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The Amateur Gentleman (Chapter21)

2006-08-28 16:08

  Chapter XXI. In Which Barnabas Undertakes a Mission

  Their progress through the wood was slow, by reason of the undergrowth, yet Barnabas noticed that where the way permitted, she hurried on at speed, and moreover, that she was very silent and kept her face turned from him; therefore he questioned her.

  "Are you afraid of these woods?"

  "No."

  "Of me?"

  "No."

  "Then, I fear you are angry again."

  "I think Barnab——your name is——hateful!"

  "Strange!" said Barnabas, "I was just thinking how musical it was——as you say it."

  "I——oh! I thought your cheek was paining you," said she, petulantly.

  "My cheek?——what has that to do with it?"

  "Everything, sir!"

  "That," said Barnabas, "that I don't understand."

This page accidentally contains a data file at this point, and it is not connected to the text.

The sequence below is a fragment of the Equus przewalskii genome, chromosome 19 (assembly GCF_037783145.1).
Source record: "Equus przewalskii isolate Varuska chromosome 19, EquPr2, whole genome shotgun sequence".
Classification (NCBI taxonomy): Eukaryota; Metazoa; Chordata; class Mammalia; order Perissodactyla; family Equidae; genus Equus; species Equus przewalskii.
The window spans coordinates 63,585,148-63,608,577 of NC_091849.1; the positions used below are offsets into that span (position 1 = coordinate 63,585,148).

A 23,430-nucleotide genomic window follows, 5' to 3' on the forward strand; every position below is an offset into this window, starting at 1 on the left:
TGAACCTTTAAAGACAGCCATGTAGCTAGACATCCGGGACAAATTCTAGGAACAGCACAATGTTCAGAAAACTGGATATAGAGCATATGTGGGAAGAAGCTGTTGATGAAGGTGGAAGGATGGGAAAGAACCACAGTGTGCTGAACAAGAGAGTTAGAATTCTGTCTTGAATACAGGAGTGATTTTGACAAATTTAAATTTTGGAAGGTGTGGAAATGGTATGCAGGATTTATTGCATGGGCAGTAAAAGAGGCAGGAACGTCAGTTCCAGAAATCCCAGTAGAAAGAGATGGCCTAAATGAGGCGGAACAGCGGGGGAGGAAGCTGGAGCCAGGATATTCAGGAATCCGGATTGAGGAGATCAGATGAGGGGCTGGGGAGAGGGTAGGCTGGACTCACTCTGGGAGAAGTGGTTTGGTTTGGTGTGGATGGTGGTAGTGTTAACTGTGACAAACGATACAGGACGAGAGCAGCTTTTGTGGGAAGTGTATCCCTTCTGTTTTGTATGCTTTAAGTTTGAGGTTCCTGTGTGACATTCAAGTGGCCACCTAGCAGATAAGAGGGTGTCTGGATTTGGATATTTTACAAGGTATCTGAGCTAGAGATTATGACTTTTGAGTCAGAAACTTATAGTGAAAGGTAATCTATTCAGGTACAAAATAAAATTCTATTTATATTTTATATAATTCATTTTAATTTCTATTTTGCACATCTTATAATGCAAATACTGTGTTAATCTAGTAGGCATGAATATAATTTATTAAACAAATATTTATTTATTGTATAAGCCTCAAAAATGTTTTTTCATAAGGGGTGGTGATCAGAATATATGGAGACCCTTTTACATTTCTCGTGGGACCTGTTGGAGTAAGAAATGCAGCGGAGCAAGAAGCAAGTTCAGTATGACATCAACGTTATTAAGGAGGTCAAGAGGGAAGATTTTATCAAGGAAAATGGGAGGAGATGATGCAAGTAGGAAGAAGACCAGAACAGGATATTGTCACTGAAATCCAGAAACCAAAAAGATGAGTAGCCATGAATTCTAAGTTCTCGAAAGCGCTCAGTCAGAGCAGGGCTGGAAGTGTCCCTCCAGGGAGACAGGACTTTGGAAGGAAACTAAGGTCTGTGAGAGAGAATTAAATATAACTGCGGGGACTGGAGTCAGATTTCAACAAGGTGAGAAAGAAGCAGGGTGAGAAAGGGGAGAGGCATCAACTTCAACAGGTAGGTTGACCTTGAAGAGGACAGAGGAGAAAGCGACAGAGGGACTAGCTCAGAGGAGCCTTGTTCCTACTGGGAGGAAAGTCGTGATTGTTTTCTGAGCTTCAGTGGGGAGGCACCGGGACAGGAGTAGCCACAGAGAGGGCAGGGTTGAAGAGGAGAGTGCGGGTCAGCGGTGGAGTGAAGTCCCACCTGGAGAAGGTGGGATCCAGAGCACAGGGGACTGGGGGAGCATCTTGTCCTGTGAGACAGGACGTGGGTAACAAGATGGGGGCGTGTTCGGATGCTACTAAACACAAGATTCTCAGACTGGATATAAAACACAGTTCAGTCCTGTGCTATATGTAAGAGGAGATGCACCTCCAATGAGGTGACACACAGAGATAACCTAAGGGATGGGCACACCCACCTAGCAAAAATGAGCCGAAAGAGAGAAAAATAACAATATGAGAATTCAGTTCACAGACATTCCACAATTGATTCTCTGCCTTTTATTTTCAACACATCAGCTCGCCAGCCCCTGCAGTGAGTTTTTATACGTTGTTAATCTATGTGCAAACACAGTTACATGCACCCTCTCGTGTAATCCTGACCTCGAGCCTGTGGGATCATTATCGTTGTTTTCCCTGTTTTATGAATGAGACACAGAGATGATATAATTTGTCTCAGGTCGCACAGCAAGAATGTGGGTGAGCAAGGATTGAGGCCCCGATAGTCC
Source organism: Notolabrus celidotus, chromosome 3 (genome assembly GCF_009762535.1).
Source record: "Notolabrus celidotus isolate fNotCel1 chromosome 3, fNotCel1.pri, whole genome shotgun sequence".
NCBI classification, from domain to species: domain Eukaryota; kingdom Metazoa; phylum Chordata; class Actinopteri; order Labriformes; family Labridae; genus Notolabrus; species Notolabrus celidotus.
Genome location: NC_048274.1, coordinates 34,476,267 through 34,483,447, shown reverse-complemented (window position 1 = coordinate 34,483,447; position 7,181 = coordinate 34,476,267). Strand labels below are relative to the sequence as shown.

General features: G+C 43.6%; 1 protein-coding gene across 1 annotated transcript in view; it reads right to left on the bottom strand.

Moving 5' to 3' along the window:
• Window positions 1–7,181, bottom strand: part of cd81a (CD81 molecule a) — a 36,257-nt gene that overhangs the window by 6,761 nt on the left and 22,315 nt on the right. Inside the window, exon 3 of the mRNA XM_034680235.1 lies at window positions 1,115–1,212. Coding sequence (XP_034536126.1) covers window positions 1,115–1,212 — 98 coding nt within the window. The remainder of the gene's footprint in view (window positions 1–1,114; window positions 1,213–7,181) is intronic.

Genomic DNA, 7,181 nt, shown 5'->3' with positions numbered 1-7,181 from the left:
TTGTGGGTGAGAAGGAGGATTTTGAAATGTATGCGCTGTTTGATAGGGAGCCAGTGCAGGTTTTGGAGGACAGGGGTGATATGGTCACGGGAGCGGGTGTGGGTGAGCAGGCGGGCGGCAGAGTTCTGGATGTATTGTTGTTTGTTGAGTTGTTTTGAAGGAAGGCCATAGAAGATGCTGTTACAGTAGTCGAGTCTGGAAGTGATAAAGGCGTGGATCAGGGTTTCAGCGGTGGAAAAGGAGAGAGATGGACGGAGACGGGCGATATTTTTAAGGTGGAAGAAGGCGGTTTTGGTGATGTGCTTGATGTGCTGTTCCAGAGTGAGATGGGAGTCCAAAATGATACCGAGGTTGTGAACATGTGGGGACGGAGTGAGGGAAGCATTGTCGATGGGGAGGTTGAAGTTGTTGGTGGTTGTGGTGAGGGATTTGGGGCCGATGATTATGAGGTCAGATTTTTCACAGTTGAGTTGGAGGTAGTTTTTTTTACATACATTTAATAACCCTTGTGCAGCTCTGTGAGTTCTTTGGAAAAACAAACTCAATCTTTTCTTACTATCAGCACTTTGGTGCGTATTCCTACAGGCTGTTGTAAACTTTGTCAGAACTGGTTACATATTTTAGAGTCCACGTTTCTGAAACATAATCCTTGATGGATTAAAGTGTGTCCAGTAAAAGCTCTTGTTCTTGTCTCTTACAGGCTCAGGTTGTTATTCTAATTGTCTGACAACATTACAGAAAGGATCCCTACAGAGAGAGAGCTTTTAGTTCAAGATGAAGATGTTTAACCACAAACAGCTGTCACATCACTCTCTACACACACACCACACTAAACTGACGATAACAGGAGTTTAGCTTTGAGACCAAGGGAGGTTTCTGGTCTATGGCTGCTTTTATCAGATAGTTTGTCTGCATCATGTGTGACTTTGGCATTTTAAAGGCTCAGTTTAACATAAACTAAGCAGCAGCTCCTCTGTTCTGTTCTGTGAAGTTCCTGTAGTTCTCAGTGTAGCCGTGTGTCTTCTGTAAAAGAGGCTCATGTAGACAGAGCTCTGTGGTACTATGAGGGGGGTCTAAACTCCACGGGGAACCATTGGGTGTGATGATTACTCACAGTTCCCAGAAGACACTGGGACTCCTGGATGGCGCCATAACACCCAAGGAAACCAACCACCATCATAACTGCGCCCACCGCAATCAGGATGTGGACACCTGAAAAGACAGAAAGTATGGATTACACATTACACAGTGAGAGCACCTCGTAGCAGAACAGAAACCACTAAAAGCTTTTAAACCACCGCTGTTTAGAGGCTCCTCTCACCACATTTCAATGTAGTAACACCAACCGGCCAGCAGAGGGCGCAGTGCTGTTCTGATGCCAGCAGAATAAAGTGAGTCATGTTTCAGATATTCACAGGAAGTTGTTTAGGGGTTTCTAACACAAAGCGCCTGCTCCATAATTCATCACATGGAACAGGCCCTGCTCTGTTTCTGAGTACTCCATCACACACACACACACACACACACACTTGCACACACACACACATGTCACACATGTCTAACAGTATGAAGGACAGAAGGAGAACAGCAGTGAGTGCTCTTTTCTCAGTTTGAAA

"Of course you don't!" she retorted.

  "Hum!" said Barnabas.

  "And now!" she demanded, "pray how did you know I was to be at Oakshott's Barn to-night?"

  "From my valet."

  "Your valet?"

  "Yes; though to be sure, he was a poacher, then."

  "Sir, pray be serious!"

  "I generally am."

  "But why have a poacher for your valet?"

  "That he might poach no more; and because I understand that he is the best valet in the world."

  Here she glanced up at Barnabas and shook her head: "I fear I shall never understand you, Mr. Beverley."

  "That time will show; and my name is Barnabas."

  "But how did——this poacher——know?"

  "He was the man who brought you the letter from Mr. Chichester."

  "It was written by my——brother, sir."

  "He was the man who gave you your brother's letter in Annersley Wood."

  "Yes——I remember——in the wood."

  "Where I found you lying quite unconscious."

  "Where you found me——yes."

  "Lying——quite unconscious!"

  "Yes," she answered, beginning to hasten her steps again. "And where you left me without telling me your name——or——even asking mine."

  "For which I blamed myself——afterwards," said Barnabas.